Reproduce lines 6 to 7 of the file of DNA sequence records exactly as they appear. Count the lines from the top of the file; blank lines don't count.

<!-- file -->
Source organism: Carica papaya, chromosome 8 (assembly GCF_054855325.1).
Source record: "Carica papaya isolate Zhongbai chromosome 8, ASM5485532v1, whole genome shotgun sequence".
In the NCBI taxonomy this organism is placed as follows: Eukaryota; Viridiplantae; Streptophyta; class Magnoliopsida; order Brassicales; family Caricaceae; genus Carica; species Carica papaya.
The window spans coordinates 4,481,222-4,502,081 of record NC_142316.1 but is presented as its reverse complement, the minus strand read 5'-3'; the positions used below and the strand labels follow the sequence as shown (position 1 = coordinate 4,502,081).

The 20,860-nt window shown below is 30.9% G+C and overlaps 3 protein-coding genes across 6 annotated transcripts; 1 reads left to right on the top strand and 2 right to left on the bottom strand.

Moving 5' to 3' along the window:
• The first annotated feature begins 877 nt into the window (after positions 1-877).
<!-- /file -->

Moving 5' to 3' along the window:
• The first annotated feature begins 877 nt into the window (after positions 1-877).